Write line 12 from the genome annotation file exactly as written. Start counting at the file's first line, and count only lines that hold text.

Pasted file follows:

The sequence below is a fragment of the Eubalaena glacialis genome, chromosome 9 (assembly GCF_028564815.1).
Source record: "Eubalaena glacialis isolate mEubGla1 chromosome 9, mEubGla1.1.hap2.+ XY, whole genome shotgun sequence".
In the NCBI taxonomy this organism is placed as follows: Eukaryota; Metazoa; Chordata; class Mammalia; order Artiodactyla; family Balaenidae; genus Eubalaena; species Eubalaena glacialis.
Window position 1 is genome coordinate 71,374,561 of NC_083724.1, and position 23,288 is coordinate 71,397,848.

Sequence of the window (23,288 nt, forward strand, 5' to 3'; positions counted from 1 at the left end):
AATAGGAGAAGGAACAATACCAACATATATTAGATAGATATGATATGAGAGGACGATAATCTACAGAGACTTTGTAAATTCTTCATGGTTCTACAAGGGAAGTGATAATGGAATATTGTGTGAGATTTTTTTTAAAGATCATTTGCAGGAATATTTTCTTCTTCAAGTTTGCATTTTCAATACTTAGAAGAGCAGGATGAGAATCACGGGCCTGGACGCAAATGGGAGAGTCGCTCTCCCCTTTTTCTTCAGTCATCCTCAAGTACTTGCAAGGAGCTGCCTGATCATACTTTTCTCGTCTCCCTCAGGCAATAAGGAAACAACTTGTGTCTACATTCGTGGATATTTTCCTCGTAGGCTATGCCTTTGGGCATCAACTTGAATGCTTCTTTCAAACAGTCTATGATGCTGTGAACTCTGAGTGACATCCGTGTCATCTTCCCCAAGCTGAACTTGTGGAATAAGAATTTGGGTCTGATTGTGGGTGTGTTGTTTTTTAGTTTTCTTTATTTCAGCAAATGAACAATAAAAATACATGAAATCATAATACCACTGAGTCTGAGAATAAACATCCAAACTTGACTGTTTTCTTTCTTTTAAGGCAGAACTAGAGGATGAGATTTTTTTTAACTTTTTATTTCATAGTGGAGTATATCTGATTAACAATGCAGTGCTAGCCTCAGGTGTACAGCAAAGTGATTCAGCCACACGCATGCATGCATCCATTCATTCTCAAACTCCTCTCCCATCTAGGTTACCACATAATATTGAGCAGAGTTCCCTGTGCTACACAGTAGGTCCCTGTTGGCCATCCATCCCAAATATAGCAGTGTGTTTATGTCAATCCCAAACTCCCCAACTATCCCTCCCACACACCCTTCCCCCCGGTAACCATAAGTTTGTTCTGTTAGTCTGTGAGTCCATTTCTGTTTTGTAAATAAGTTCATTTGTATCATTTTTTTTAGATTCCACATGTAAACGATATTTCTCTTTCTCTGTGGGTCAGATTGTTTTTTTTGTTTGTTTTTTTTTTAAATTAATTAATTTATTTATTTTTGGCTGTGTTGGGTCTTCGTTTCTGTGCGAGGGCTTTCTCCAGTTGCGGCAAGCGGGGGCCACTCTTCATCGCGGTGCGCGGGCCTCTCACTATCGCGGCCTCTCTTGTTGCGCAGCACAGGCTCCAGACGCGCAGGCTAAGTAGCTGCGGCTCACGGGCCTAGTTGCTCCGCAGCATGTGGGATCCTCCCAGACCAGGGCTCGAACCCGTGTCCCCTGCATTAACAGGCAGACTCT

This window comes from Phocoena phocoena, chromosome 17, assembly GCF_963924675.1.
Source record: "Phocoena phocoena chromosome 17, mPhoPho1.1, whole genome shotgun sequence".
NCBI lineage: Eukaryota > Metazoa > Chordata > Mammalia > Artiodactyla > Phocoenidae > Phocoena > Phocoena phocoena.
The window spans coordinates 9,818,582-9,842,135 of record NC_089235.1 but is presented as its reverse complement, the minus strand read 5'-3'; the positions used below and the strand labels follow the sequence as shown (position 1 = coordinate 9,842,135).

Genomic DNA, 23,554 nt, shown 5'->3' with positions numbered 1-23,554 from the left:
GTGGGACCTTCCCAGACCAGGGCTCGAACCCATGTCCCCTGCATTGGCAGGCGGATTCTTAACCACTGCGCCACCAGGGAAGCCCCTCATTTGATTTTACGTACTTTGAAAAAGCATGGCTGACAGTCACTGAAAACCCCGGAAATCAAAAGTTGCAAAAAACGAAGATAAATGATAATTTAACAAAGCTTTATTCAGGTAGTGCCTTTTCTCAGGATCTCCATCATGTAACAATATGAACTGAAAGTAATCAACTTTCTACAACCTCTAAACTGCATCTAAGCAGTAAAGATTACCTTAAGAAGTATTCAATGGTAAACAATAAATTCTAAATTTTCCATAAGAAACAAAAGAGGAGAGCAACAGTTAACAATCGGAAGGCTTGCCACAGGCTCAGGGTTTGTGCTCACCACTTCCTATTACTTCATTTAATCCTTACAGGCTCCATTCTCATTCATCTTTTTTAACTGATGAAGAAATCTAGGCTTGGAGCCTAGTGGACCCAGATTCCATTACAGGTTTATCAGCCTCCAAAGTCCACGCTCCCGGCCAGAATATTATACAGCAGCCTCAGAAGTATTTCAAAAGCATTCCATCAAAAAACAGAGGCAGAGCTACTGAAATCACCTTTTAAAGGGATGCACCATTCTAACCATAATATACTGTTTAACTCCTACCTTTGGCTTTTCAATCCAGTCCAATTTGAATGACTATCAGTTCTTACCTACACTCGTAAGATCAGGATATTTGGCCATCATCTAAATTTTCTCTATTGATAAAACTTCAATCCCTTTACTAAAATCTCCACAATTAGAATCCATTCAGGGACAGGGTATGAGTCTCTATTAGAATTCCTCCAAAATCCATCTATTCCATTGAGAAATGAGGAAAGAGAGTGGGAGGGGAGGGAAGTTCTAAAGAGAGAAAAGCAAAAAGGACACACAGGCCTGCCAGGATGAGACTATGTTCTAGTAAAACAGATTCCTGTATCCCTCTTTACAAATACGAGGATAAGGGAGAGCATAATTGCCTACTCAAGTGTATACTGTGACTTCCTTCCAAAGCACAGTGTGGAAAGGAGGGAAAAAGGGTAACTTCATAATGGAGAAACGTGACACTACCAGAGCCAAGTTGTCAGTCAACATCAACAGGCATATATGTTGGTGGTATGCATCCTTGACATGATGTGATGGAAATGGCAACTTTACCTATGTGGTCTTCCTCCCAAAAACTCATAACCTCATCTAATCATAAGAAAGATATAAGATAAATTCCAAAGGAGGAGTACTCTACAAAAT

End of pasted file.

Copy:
GTGGGACCTTCCCAGACCAGGGCTCGAACCCATGTCCCCTGCATTGGCAGGCGGATTCTTAACCACTGCGCCACCAGGGAAGCCCCTCATTTGATTTTACGTACTTTGAAAAAGCATGGCTGACAGTCACTGAAAACCCCGGAAATCAAAAGTTGCAAAAAACGAAGATAAATGATAATTTAACAAAGCTTTATTCAGGTAGTGCCTTTTCTCAGGATCTCCATCATGTAACAATATGAACTGAAAGTAATCAACTTTCTACAACCTCTAAACTGCATCTAAGCAGTAAAGATTACCTTAAGAAGTATTCAATGGTAAACAATAAATTCTAAATTTTCCATAAGAAACAAAAGAGGAGAGCAACAGTTAACAATCGGAAGGCTTGCCACAGGCTCAGGGTTTGTGCTCACCACTTCCTATTACTTCATTTAATCCTTACAGGCTCCATTCTCATTCATCTTTTTTAACTGATGAAGAAATCTAGGCTTGGAGCCTAGTGGACCCAGATTCCATTACAGGTTTATCAGCCTCCAAAGTCCACGCTCCCGGCCAGAATATTATACAGCAGCCTCAGAAGTATTTCAAAAGCATTCCATCAAAAAACAGAGGCAGAGCTACTGAAATCACCTTTTAAAGGGATGCACCATTCTAACCATAATATACTGTTTAACTCCTACCTTTGGCTTTTCAATCCAGTCCAATTTGAATGACTATCAGTTCTTACCTACACTCGTAAGATCAGGATATTTGGCCATCATCTAAATTTTCTCTATTGATAAAACTTCAATCCCTTTACTAAAATCTCCACAATTAGAATCCATTCAGGGACAGGGTATGAGTCTCTATTAGAATTCCTCCAAAATCCATCTATTCCATTGAGAAATGAGGAAAGAGAGTGGGAGGGGAGGGAAGTTCTAAAGAGAGAAAAGCAAAAAGGACACACAGGCCTGCCAGGATGAGACTATGTTCTAGTAAAACAGATTCCTGTATCCCTCTTTACAAATACGAGGATAAGGGAGAGCATAATTGCCTACTCAAGTGTATACTGTGACTTCCTTCCAAAGCACAGTGTGGAAAGGAGGGAAAAAGGGTAACTTCATAATGGAGAAACGTGACACTACCAGAGCCAAGTTGTCAGTCAACATCAACAGGCATATATGTTGGTGGTATGCATCCTTGACATGATGTGATGGAAATGGCAACTTTACCTATGTGGTCTTCCTCCCAAAAACTCATAACCTCATCTAATCATAAGAAAGATATAAGATAAATTCCAAAGGAGGAGTACTCTACAAAAT